When Jon Fitch and Josh Burkman face off in the main event of Friday night's World Series of Fighting 3, it will be a rematch of a 2006 bout that has never been seen by most, since it didn't air on live TV. At the time, both were very early in their UFC careers. For Fitch, it was only his second fight in the octagon, and for Burkman, it was his third.
And while it was just one in a long series of victories for Fitch, Burkman said it would serve as a key turning point for him.
"I remember that I got beat up," Burkman said. "I remember that. I had some things happen in my training camp but I don’t know that if those things didn’t happen, that the result would have been much different. Jon Fitch was a much more focused martial artist than I was at that time. That’s why he came in and had the performance that he had. I remember that fight, me just learning a lot from it. How to go about training. How to approach my career. I implemented some of that, and I didn’t implement some of it at the time.
"The other thing is at the end of the second round, I think there was two seconds left at the end of that second round and I was just putting my hand down so that I could get a little space," he continued. "So I didn’t tap. I was saving my energy for the third round. So that’s kind of what I remember about it. That’s it."
The finish officially came with three seconds left in the round, and video of the rear naked choke shows Burkman's right hand come down on the canvas one time, and referee Steve Mazzagatti immediately interpreting it as a tap. Burkman didn't seem to protest the decision at the time, and there was no controversy about it.
For Fitch, the fight was a piece of vindication, stemming from what was a very recent snub.
"I remember being fired up for that fight because I had an interesting thing go down with The Ultimate Fighter," he said. "I was scheduled to be on the show. I was actually left at the airport, I was told at the airport not to get on the plane, that I had to pay to get my bags off the plane and stuff. I was a little irritated about that. Being given the opportunity to fight somebody who was on the reality show was like an extra prize for me. I kind of had this extra burning desire to be the guy who went out and smashed everybody I could who got to be on that show."
Burkman said he was probably destined to lose the fight because after starting his UFC career and moving to welterweight, he had easily won both of his fights. As a result, he was far too overconfident.
"So I came in against Sam Morgan, and I beat Sam in like 21 seconds," he recalled. "And then the next fight, I fought Drew Fickett, and Drew Fickett had just beat Josh Koscheck. And he was ranked No. 10 in the world at the time. Going into that fight, I remember Joe Silva calling me up and saying ‘We’ve got a fight. His name is Jon Fitch.’ And I didn’t know who Jon Fitch was because I didn’t really follow the sport. And so I think that because of those first two victories that I had at welterweight, I probably overhyped myself. I didn’t give Jon Fitch enough credit, and gave myself too much credit. I think that’s another thing that helped me further my career. Don’t underestimate anybody. Whether you know somebody or not, it’s not about their name, it’s about how focused they are on their training. I think that was a big mistake on my part, I believed my own hype a little bit and didn’t respect Jon Fitch.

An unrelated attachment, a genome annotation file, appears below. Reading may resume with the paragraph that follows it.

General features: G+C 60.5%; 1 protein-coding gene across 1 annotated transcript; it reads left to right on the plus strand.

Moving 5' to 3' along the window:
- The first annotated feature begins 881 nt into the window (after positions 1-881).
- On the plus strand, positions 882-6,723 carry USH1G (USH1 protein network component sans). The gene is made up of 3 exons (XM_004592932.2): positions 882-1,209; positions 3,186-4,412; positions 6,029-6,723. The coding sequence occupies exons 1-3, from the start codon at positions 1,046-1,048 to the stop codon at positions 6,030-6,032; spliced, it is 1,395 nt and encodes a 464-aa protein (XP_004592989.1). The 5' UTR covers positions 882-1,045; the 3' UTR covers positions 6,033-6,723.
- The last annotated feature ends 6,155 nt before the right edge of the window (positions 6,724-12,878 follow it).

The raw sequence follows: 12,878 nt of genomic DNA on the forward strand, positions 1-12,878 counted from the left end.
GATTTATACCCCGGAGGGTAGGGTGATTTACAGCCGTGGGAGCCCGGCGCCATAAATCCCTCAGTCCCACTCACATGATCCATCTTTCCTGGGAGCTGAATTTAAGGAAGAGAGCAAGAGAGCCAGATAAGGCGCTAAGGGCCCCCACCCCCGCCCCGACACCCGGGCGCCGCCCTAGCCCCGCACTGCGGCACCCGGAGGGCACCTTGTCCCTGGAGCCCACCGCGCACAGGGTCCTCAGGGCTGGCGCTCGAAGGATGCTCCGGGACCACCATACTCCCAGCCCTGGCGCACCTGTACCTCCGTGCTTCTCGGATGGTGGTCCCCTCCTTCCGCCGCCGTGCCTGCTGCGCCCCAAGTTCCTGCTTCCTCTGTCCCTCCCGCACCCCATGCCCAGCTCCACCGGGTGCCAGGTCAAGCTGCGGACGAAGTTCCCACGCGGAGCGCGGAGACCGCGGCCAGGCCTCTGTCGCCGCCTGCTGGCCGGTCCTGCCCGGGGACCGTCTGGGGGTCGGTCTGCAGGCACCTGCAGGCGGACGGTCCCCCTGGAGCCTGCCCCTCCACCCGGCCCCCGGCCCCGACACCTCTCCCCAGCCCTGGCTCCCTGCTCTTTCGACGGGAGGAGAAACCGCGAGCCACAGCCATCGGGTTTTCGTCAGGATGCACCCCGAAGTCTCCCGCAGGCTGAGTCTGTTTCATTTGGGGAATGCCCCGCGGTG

Fitch, of course, would go on to put together an eight-fight win streak in the UFC before challenging Georges St-Pierre for the belt and losing in a unanimous decision. His 14 career octagon wins has him ranked behind only a handful of fighters all-time. Most of those above him are considered all-time greats, including St-Pierre, Matt Hughes and Anderson Silva.
Burkman would compete in the octagon for about two more years until a three-fight losing skid sent him out of the company. Since then though, he has orchestrated something of a late-career rebirth, with wins in six of his last seven.
A rematch with Fitch is something he's long desired, mostly because it will allow him to discover just how much he's grown up.
"I think we’ve both changed loads since our first fight," Fitch said. "You cant really look at the first fight. If he hadn’t changed since that fight, then there’d be no reason to fight today. He’s changed a lot and he’s developed as a martial artist but I feel I’ve made greater gains in that same period, and I think that’s what’s going to lead to me winning the fight."